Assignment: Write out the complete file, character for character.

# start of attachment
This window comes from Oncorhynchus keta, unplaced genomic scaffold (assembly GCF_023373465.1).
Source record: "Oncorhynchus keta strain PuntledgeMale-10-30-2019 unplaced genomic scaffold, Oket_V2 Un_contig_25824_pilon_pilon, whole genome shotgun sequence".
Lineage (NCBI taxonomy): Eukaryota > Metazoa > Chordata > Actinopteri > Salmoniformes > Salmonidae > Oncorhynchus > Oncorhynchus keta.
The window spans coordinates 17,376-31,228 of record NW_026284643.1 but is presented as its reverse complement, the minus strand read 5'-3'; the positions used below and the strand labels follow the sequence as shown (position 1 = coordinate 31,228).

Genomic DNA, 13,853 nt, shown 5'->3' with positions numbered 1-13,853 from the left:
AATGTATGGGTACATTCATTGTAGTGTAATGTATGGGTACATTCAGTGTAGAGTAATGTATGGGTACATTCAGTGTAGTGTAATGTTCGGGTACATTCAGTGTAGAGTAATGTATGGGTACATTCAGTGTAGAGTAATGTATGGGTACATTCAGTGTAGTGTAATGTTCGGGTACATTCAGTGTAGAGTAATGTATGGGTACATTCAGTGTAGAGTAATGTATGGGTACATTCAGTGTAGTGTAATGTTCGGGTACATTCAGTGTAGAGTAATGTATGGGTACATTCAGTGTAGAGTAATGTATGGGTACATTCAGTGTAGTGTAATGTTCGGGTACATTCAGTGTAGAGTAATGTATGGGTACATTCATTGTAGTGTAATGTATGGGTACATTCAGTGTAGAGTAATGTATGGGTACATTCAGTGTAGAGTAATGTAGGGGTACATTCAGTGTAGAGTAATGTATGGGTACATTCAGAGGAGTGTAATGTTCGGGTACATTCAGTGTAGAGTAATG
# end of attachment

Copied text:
This window comes from Oncorhynchus keta, unplaced genomic scaffold (assembly GCF_023373465.1).
Source record: "Oncorhynchus keta strain PuntledgeMale-10-30-2019 unplaced genomic scaffold, Oket_V2 Un_contig_25824_pilon_pilon, whole genome shotgun sequence".
Lineage (NCBI taxonomy): Eukaryota > Metazoa > Chordata > Actinopteri > Salmoniformes > Salmonidae > Oncorhynchus > Oncorhynchus keta.
The window spans coordinates 17,376-31,228 of record NW_026284643.1 but is presented as its reverse complement, the minus strand read 5'-3'; the positions used below and the strand labels follow the sequence as shown (position 1 = coordinate 31,228).

Genomic DNA, 13,853 nt, shown 5'->3' with positions numbered 1-13,853 from the left:
AATGTATGGGTACATTCATTGTAGTGTAATGTATGGGTACATTCAGTGTAGAGTAATGTATGGGTACATTCAGTGTAGTGTAATGTTCGGGTACATTCAGTGTAGAGTAATGTATGGGTACATTCAGTGTAGAGTAATGTATGGGTACATTCAGTGTAGTGTAATGTTCGGGTACATTCAGTGTAGAGTAATGTATGGGTACATTCAGTGTAGAGTAATGTATGGGTACATTCAGTGTAGTGTAATGTTCGGGTACATTCAGTGTAGAGTAATGTATGGGTACATTCAGTGTAGAGTAATGTATGGGTACATTCAGTGTAGTGTAATGTTCGGGTACATTCAGTGTAGAGTAATGTATGGGTACATTCATTGTAGTGTAATGTATGGGTACATTCAGTGTAGAGTAATGTATGGGTACATTCAGTGTAGAGTAATGTAGGGGTACATTCAGTGTAGAGTAATGTATGGGTACATTCAGAGGAGTGTAATGTTCGGGTACATTCAGTGTAGAGTAATG